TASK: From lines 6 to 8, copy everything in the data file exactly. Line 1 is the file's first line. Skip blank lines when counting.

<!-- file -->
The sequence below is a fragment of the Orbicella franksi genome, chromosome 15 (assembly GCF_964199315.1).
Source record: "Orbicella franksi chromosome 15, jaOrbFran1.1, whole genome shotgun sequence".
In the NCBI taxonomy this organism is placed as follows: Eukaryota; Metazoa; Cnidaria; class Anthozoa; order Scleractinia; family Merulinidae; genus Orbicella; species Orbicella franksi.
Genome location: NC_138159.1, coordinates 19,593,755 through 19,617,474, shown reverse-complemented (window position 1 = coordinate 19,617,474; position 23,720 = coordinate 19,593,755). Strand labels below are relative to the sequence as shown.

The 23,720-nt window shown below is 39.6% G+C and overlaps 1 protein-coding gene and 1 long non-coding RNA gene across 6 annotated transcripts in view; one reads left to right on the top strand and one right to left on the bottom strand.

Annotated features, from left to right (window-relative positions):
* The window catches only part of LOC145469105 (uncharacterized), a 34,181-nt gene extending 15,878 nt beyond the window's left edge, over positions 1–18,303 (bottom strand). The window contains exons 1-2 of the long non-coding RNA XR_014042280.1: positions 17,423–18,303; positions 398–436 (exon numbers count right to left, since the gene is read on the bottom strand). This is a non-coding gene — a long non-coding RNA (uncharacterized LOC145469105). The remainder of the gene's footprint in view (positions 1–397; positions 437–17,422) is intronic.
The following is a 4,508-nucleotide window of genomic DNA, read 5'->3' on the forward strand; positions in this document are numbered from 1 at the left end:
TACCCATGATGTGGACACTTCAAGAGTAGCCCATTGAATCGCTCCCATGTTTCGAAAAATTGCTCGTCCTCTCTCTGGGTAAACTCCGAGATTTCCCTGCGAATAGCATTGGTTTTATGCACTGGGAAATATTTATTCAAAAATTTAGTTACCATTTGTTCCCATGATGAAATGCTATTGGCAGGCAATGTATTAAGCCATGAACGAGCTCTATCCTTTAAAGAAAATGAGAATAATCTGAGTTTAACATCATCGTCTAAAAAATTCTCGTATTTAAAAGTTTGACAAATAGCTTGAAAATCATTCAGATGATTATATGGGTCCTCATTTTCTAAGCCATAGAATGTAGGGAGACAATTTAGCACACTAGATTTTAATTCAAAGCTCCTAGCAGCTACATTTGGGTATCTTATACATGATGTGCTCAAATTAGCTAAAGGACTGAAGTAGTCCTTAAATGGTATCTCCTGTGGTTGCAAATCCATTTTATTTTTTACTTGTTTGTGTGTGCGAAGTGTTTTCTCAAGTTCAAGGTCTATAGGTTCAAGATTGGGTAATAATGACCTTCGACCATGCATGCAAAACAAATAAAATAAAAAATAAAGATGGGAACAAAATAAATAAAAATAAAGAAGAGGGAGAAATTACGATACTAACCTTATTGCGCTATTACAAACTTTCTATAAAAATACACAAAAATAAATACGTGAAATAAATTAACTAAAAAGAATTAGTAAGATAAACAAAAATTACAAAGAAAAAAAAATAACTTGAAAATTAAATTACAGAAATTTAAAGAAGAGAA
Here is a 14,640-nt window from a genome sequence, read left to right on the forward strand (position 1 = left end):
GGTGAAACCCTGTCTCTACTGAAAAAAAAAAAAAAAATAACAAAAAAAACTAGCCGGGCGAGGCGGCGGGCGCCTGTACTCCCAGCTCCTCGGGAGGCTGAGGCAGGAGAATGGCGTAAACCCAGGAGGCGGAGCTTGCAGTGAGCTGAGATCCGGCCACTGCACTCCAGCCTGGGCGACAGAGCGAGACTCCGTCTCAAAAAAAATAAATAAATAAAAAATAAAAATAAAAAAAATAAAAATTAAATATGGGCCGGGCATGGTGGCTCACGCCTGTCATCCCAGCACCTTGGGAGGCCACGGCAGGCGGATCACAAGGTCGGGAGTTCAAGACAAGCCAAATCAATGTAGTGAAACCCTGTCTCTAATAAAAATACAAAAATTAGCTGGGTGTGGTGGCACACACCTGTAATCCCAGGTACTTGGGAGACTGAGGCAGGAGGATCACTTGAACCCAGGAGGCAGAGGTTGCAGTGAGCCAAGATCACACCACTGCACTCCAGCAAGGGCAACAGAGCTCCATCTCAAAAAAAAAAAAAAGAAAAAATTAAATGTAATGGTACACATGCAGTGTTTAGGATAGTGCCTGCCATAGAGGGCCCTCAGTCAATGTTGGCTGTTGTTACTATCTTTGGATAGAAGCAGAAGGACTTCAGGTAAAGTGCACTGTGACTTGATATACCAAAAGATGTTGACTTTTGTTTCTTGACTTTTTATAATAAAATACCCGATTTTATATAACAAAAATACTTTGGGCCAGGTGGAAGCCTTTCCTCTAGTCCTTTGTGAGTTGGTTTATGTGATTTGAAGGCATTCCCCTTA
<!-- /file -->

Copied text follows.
Annotated features, from left to right (window-relative positions):
* The window catches only part of LOC145469105 (uncharacterized), a 34,181-nt gene extending 15,878 nt beyond the window's left edge, over positions 1–18,303 (bottom strand). The window contains exons 1-2 of the long non-coding RNA XR_014042280.1: positions 17,423–18,303; positions 398–436 (exon numbers count right to left, since the gene is read on the bottom strand). This is a non-coding gene — a long non-coding RNA (uncharacterized LOC145469105). The remainder of the gene's footprint in view (positions 1–397; positions 437–17,422) is intronic.
The following is a 4,508-nucleotide window of genomic DNA, read 5'->3' on the forward strand; positions in this document are numbered from 1 at the left end: